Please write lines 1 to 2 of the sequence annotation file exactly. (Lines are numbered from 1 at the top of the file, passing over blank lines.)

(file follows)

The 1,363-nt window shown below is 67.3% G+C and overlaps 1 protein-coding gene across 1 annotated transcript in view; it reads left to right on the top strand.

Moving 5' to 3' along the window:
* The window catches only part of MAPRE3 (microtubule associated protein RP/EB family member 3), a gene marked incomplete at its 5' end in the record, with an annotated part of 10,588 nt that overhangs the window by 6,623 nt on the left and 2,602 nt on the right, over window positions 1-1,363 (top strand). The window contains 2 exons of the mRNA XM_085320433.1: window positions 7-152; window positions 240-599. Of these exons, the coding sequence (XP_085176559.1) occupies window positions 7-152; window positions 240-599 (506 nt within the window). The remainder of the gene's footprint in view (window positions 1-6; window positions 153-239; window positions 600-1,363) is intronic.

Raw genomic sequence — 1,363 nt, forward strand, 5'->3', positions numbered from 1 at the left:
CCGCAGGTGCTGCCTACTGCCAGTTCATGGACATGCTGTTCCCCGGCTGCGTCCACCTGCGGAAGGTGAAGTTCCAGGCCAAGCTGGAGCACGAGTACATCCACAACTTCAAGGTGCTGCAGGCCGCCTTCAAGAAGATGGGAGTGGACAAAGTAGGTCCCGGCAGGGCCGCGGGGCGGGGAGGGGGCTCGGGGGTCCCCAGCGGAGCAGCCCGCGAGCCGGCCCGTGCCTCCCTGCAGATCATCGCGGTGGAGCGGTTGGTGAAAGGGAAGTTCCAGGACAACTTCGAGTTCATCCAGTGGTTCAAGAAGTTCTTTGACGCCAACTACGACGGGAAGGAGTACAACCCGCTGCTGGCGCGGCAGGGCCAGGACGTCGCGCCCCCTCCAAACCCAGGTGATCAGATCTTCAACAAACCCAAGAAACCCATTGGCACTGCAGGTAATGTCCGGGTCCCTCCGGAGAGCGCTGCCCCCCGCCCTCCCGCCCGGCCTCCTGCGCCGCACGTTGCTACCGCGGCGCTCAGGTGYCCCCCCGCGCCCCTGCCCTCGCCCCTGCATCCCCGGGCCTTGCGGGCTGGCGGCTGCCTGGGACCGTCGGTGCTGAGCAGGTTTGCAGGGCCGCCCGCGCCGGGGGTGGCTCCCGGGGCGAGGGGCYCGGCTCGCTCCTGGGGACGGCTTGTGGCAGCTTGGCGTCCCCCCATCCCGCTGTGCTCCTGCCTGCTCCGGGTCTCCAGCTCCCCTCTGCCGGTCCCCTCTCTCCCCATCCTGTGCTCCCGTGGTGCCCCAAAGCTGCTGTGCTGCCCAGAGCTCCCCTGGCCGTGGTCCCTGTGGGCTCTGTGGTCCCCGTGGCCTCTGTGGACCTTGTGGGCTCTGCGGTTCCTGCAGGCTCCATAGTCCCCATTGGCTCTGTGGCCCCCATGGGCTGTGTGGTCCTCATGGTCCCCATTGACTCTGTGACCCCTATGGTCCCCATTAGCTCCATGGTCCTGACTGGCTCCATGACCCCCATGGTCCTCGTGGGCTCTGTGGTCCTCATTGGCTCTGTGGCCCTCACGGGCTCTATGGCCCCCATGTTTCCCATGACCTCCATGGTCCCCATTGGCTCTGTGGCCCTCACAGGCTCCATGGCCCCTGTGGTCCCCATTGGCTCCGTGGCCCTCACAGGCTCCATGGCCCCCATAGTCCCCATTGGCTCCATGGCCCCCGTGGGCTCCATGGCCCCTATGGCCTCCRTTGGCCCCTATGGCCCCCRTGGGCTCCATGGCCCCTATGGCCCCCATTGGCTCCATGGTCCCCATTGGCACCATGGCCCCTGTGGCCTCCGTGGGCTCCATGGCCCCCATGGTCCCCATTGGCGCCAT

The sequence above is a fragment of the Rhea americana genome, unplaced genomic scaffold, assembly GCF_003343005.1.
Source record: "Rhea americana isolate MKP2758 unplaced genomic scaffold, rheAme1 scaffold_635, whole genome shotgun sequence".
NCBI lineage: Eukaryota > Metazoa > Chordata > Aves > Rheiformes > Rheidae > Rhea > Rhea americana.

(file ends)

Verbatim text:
The 1,363-nt window shown below is 67.3% G+C and overlaps 1 protein-coding gene across 1 annotated transcript in view; it reads left to right on the top strand.

Moving 5' to 3' along the window: